Nursing award finalists adapt to healthcare changes in Peel

Nursing is a challenging, noble, yet often underappreciated job, but two local nurses from the Peel Health Campus (PHC) are getting their time in the sun as nominees for the WA Nursing and Midwifery Excellence Awards.

Both ladies are one of only three nominees in their category across the state: clinical services director Di Barr is up for the excellence in leadership award, and nurse Robyn Bell was nominated for excellence in enrolled nursing.

Ms Bell said she first took an interest in nursing after her brother experienced a reaction to eucalyptus oil as a child, and had to be resuscitated. 

“I was only young then, and it left a big imprint on me. He’s fine now, but at the time, when you’re young, it’s devastating,” Ms Bell said. 

Ms Barr has been a nurse since she began in an emergency department in Scotland in the ‘80’s, and has seen the profession evolve over the years.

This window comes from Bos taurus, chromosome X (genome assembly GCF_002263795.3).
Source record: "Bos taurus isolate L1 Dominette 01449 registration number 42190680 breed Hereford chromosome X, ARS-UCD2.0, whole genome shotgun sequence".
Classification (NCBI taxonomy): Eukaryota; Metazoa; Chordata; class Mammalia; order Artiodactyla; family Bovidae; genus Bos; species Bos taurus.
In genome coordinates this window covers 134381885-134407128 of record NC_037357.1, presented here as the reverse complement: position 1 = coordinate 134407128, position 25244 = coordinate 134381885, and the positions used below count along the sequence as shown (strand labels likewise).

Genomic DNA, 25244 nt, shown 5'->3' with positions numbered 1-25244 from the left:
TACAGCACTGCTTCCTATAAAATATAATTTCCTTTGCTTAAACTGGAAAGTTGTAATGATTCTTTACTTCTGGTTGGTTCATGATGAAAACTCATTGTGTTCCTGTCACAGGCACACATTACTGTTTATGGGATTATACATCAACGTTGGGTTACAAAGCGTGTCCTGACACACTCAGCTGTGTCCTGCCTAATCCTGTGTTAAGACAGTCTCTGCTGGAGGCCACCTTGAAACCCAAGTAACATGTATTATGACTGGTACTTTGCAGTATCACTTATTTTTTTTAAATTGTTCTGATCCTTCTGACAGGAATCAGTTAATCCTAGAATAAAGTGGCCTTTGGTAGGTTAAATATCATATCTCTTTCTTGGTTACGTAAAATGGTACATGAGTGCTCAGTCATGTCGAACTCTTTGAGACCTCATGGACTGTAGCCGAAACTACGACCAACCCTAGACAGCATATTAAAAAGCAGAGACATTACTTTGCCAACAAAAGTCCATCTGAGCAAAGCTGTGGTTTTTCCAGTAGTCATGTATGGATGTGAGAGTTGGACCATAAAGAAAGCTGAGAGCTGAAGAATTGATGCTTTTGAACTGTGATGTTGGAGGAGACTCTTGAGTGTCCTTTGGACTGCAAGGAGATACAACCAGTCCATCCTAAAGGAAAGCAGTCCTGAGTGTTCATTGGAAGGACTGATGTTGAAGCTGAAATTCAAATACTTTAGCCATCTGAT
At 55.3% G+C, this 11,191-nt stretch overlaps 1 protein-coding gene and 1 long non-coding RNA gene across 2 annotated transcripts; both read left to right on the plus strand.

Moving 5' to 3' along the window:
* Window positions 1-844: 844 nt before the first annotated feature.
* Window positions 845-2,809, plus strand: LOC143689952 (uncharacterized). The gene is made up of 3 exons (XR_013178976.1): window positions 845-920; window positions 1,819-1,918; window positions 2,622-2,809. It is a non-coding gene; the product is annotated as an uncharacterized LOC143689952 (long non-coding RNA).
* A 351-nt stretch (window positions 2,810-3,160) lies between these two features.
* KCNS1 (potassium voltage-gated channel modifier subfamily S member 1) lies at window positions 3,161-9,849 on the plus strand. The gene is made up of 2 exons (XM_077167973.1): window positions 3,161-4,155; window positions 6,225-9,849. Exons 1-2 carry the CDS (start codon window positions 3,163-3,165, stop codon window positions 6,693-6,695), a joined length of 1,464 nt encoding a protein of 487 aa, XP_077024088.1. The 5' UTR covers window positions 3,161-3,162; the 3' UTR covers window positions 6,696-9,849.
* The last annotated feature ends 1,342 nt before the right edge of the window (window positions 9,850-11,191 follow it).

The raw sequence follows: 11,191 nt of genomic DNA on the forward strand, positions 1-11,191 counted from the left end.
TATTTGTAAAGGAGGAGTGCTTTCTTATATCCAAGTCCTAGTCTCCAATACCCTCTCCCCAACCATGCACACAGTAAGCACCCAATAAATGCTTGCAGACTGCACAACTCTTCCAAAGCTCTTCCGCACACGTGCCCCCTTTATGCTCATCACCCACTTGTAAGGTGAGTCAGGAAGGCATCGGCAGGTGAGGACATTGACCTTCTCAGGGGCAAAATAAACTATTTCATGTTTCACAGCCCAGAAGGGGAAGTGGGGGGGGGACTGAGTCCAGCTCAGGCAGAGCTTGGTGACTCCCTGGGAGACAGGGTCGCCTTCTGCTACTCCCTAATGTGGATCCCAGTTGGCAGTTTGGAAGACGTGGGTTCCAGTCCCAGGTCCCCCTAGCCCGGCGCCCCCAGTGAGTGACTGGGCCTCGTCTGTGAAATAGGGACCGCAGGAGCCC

“The job is more demanding, and more complex, and hence the need for ongoing training,” Ms Barr said.

“I’ve been a clinician, I’ve been an educator, I’ve been a manager… for me it’s been an absolute privilege.

“Education is more essential than ever… the mental health issues and aged care issues are changing, people are living longer which is fantastic but they need care, and their carers need care, so nursing has a high demand and a quick pace.”

For Ms Barr, this is why Ms Bell stands out as an enrolled nurse.

“Robyn takes it to the next level because she really has committed to professional development and education, so provides a really contemporary practice,” Ms Barr said.

Ms Bell said though nursing had changed a lot since she began, it had changed for the better.

“There’s a lot to learn, you can’t relax and say ‘I’ve finished my training, that’s it’,” she said.

“You just have to keep on going, because there’s just so many changes… every day is a learning curve, no day is ever the same.”

The two colleagues agreed that a large part of their role as nurses, aside from physical care, was providing patients with support and advocacy, helping them to navigate an often complex health system.​

“Nursing is much more about the emotional than the technical,” Ms Bell said.

The awards will be announced at the Perth Convention Centre on May 6.


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